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Larger version of Boeing's Dreamliner makes its first flight

Boeing's new 787 had its first flight on Tuesday. About 41 percent of Boeing's unfilled orders– about 388 planes–are for the 787-9.

A Boeing 787-9 rolls past employees and guests before taking off Tuesday, Sept. 17, 2013, at Paine Field in Everett, Wash.

Elaine Thompson/ AP Photo

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A longer version of Boeing Co's Dreamliner successfully completed its first flight on Tuesday, passing a key milestone for a plane expected to be more profitable for Boeing to sell and its customers to operate than the current production model.

The 787-9 jet, which landed at 4:18 pm PST (2318 GMT) at Boeing Field in Seattle, has room for 290 passengers, 40 more than the original 787-8 jetliner, and has about 300 more nautical miles of range.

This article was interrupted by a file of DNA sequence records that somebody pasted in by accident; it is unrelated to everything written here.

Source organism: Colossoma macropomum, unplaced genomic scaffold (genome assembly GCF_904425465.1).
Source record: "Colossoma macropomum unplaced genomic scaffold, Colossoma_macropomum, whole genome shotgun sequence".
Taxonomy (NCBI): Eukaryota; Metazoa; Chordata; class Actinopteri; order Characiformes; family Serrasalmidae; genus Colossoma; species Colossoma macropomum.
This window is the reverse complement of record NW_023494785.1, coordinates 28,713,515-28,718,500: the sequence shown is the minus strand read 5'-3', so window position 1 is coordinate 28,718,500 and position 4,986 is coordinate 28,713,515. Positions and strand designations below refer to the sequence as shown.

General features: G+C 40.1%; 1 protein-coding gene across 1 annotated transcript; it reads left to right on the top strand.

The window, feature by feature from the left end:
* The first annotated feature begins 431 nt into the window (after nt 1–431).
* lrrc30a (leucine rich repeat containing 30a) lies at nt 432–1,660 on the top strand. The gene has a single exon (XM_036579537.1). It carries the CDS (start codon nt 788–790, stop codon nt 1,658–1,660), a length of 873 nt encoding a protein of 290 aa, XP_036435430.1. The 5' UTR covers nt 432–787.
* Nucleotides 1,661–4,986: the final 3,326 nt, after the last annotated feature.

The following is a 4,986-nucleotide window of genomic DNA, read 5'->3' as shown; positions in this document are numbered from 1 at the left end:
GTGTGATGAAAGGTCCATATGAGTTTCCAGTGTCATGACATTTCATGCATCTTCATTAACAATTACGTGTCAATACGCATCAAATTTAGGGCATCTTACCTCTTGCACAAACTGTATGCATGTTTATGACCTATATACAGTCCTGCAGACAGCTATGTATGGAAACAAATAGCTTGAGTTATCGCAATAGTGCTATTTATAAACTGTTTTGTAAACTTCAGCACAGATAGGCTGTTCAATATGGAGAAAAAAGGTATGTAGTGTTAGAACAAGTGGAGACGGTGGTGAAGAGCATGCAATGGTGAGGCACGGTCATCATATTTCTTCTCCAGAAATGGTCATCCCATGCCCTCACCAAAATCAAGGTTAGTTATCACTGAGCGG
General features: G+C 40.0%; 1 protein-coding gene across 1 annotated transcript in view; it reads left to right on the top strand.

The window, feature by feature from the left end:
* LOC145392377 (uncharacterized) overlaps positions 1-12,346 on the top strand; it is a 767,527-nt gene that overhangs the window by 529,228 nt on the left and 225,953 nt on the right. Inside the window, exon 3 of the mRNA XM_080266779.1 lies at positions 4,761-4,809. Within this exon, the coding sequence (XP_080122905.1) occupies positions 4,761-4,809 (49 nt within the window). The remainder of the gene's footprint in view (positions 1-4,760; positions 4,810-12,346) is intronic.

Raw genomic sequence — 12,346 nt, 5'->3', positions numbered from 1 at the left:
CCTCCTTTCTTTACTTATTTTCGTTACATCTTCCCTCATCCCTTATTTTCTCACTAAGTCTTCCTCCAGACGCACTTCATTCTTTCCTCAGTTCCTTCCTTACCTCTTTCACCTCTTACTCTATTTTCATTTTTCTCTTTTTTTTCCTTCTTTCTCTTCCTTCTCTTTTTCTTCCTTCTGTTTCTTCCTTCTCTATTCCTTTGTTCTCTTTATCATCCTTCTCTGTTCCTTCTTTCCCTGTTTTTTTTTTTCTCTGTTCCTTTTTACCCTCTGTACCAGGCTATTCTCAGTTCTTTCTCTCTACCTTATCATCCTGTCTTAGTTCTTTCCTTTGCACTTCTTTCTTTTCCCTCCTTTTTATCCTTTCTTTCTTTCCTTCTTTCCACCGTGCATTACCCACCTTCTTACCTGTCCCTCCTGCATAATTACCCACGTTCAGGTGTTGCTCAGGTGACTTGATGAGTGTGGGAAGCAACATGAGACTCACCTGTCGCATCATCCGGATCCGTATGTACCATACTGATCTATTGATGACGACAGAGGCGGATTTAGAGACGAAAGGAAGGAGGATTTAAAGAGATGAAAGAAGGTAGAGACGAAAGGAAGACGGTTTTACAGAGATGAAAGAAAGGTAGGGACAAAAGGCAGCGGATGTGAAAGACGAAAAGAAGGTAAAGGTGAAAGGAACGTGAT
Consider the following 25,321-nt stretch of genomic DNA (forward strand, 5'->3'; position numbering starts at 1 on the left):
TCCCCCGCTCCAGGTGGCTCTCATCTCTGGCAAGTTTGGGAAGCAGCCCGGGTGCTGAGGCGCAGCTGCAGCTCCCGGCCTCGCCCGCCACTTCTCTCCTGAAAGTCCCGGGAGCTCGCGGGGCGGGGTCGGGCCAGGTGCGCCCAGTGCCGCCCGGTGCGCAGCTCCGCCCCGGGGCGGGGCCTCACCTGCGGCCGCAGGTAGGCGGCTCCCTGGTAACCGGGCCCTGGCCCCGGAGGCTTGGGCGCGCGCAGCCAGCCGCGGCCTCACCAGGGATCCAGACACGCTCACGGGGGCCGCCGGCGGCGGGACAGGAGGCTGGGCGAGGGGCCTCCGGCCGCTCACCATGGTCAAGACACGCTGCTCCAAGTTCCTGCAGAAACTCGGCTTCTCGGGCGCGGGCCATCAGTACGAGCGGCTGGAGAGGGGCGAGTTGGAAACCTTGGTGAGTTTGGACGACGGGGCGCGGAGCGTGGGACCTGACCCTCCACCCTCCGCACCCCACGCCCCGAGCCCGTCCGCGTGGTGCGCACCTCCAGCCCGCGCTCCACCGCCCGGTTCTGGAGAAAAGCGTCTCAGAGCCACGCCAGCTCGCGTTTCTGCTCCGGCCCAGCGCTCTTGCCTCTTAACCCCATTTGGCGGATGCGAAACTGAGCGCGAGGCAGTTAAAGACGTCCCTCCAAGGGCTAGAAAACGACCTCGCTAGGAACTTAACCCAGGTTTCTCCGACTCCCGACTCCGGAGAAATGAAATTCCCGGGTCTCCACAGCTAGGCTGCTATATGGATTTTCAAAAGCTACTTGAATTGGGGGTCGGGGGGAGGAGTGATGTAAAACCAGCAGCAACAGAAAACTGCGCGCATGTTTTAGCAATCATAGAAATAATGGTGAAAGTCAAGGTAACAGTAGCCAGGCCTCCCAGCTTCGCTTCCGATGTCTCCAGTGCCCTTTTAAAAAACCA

The flight brought no immediate bad news for a plane that has been plagued by problems from minor issues with its brakes to electrical panel fires and overheating batteries that caused the 787-8 fleet to be grounded for three months earlier this year while Boeing redesigned the battery system.

"We call that a no-squawk flight," Capt. Mike Bryan, senior project pilot for the 787-9, said after landing, referring to minor problems that often crop up on new planes.

He said there were some small "setting up" messages that were present before the flight, but these were not new issues. The messages don't prevent the flight but need to be checked before take off, Boeing later said.


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